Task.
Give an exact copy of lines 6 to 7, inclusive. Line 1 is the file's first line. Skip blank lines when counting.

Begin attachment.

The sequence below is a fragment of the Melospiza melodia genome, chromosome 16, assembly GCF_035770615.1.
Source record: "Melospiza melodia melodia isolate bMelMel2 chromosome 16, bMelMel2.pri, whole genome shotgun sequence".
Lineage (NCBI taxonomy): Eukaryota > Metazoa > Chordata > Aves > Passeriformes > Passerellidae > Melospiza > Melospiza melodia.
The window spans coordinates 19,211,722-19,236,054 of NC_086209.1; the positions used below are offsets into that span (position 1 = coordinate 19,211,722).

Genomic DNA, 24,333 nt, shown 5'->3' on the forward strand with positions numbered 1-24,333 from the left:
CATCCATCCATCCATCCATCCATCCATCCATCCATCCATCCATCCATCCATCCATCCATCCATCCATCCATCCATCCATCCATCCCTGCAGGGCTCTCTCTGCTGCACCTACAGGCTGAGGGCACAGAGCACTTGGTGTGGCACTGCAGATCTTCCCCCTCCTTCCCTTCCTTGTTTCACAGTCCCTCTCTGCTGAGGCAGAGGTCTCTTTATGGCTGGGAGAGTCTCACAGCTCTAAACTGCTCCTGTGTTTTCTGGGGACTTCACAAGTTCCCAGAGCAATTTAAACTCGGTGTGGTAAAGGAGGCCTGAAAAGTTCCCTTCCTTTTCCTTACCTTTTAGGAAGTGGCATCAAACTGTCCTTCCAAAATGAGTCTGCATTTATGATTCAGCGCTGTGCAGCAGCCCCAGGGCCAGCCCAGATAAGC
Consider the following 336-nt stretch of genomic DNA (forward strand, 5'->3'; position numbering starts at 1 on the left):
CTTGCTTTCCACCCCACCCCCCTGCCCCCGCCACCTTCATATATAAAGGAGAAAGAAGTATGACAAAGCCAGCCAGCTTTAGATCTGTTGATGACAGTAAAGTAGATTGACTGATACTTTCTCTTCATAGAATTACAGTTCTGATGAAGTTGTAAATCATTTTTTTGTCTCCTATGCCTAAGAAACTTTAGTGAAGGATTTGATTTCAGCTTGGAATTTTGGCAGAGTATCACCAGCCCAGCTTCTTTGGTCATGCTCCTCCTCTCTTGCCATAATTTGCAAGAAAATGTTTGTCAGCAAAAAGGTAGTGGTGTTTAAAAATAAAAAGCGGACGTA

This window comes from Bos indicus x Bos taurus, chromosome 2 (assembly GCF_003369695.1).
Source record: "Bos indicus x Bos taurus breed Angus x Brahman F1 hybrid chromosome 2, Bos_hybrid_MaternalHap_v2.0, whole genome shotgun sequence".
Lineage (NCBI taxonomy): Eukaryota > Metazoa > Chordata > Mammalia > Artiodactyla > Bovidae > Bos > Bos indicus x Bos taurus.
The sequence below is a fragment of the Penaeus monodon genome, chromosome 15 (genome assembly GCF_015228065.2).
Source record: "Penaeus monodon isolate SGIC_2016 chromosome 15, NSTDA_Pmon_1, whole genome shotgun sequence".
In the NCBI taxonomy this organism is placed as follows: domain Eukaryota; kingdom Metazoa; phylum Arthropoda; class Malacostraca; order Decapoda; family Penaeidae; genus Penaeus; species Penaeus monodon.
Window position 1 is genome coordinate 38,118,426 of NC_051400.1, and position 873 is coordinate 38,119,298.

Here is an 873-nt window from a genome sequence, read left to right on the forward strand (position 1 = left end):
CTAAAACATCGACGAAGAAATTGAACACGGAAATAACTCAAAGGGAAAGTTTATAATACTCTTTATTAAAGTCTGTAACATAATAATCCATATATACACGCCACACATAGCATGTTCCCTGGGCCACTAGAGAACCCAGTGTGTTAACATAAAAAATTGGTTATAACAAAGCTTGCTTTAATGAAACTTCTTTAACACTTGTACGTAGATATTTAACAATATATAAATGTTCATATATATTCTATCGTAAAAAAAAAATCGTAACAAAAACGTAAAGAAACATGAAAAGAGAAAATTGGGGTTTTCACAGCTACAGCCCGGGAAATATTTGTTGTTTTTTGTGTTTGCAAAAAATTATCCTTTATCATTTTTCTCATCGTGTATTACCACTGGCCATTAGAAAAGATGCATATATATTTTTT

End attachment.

CATCCATCCATCCATCCATCCATCCATCCATCCATCCATCCATCCATCCATCCATCCATCCATCCATCCATCCATCCATCCATCCCTGCAGGGCTCTCTCTGCTGCACCTACAGGCTGAGGGCACAGAGCACTTGGTGTGGCACTGCAGATCTTCCCCCTCCTTCCCTTCCTTGTTTCACAGTCCCTCTCTGCTGAGGCAGAGGTCTCTTTATGGCTGGGAGAGTCTCACAGCTCTAAACTGCTCCTGTGTTTTCTGGGGACTTCACAAGTTCCCAGAGCAATTTAAACTCGGTGTGGTAAAGGAGGCCTGAAAAGTTCCCTTCCTTTTCCTTACCTTTTAGGAAGTGGCATCAAACTGTCCTTCCAAAATGAGTCTGCATTTATGATTCAGCGCTGTGCAGCAGCCCCAGGGCCAGCCCAGATAAGC
Consider the following 336-nt stretch of genomic DNA (forward strand, 5'->3'; position numbering starts at 1 on the left):